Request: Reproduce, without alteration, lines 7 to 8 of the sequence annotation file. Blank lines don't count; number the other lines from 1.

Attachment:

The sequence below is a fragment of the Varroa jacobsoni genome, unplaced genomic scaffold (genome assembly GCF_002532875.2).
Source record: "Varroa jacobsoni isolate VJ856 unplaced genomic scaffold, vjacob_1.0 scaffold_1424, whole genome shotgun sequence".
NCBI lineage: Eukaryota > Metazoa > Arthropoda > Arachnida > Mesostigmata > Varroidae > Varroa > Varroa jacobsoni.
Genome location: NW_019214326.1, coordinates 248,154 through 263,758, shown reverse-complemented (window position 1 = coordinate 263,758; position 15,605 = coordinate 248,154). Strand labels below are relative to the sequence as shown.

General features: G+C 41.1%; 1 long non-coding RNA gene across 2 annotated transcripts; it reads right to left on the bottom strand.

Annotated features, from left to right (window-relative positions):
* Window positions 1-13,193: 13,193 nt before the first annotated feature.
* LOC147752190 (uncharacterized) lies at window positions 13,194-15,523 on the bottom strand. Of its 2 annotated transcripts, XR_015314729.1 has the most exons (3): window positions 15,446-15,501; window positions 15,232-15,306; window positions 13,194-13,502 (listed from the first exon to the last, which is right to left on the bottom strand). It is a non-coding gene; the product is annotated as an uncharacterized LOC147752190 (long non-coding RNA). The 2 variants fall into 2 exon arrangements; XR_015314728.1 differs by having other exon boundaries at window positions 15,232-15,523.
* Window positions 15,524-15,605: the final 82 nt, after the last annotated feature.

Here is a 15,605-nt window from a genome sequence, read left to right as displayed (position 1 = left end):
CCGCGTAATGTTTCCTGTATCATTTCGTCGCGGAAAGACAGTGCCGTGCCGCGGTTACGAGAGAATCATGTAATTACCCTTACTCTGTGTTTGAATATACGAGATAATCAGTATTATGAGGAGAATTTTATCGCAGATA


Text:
* Window positions 1-13,193: 13,193 nt before the first annotated feature.
* LOC147752190 (uncharacterized) lies at window positions 13,194-15,523 on the bottom strand. Of its 2 annotated transcripts, XR_015314729.1 has the most exons (3): window positions 15,446-15,501; window positions 15,232-15,306; window positions 13,194-13,502 (listed from the first exon to the last, which is right to left on the bottom strand). It is a non-coding gene; the product is annotated as an uncharacterized LOC147752190 (long non-coding RNA). The 2 variants fall into 2 exon arrangements; XR_015314728.1 differs by having other exon boundaries at window positions 15,232-15,523.